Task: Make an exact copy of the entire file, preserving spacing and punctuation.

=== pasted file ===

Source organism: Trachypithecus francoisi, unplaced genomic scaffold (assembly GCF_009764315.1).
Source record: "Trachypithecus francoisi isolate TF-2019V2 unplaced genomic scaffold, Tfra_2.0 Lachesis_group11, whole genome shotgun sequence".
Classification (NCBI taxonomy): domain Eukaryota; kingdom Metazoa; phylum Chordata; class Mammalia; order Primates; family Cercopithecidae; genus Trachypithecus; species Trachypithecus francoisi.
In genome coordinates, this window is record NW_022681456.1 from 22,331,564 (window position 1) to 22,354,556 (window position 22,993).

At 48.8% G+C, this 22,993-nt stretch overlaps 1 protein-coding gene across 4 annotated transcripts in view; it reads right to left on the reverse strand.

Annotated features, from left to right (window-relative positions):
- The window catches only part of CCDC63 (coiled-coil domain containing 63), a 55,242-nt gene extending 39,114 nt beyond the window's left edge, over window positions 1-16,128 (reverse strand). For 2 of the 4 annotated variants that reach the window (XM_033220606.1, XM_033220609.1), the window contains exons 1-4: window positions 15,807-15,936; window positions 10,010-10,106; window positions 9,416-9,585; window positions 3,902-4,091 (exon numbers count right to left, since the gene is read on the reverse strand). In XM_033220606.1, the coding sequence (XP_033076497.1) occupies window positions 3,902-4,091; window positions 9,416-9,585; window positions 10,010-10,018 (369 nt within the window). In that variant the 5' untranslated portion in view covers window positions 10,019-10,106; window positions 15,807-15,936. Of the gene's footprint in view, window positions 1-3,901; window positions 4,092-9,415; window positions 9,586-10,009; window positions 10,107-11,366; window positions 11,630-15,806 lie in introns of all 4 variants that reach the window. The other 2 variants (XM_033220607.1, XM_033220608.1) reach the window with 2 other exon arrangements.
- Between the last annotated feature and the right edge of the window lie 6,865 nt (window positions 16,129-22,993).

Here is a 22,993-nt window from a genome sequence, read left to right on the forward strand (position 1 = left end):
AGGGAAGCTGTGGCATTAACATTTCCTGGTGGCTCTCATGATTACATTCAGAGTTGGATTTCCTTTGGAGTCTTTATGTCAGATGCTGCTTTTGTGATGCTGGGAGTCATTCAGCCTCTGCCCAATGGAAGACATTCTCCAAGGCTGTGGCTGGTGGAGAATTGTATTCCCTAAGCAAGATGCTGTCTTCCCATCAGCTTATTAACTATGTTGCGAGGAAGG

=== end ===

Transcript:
Source organism: Trachypithecus francoisi, unplaced genomic scaffold (assembly GCF_009764315.1).
Source record: "Trachypithecus francoisi isolate TF-2019V2 unplaced genomic scaffold, Tfra_2.0 Lachesis_group11, whole genome shotgun sequence".
Classification (NCBI taxonomy): domain Eukaryota; kingdom Metazoa; phylum Chordata; class Mammalia; order Primates; family Cercopithecidae; genus Trachypithecus; species Trachypithecus francoisi.
In genome coordinates, this window is record NW_022681456.1 from 22,331,564 (window position 1) to 22,354,556 (window position 22,993).

At 48.8% G+C, this 22,993-nt stretch overlaps 1 protein-coding gene across 4 annotated transcripts in view; it reads right to left on the reverse strand.

Annotated features, from left to right (window-relative positions):
- The window catches only part of CCDC63 (coiled-coil domain containing 63), a 55,242-nt gene extending 39,114 nt beyond the window's left edge, over window positions 1-16,128 (reverse strand). For 2 of the 4 annotated variants that reach the window (XM_033220606.1, XM_033220609.1), the window contains exons 1-4: window positions 15,807-15,936; window positions 10,010-10,106; window positions 9,416-9,585; window positions 3,902-4,091 (exon numbers count right to left, since the gene is read on the reverse strand). In XM_033220606.1, the coding sequence (XP_033076497.1) occupies window positions 3,902-4,091; window positions 9,416-9,585; window positions 10,010-10,018 (369 nt within the window). In that variant the 5' untranslated portion in view covers window positions 10,019-10,106; window positions 15,807-15,936. Of the gene's footprint in view, window positions 1-3,901; window positions 4,092-9,415; window positions 9,586-10,009; window positions 10,107-11,366; window positions 11,630-15,806 lie in introns of all 4 variants that reach the window. The other 2 variants (XM_033220607.1, XM_033220608.1) reach the window with 2 other exon arrangements.
- Between the last annotated feature and the right edge of the window lie 6,865 nt (window positions 16,129-22,993).

Here is a 22,993-nt window from a genome sequence, read left to right on the forward strand (position 1 = left end):
AGGGAAGCTGTGGCATTAACATTTCCTGGTGGCTCTCATGATTACATTCAGAGTTGGATTTCCTTTGGAGTCTTTATGTCAGATGCTGCTTTTGTGATGCTGGGAGTCATTCAGCCTCTGCCCAATGGAAGACATTCTCCAAGGCTGTGGCTGGTGGAGAATTGTATTCCCTAAGCAAGATGCTGTCTTCCCATCAGCTTATTAACTATGTTGCGAGGAAGG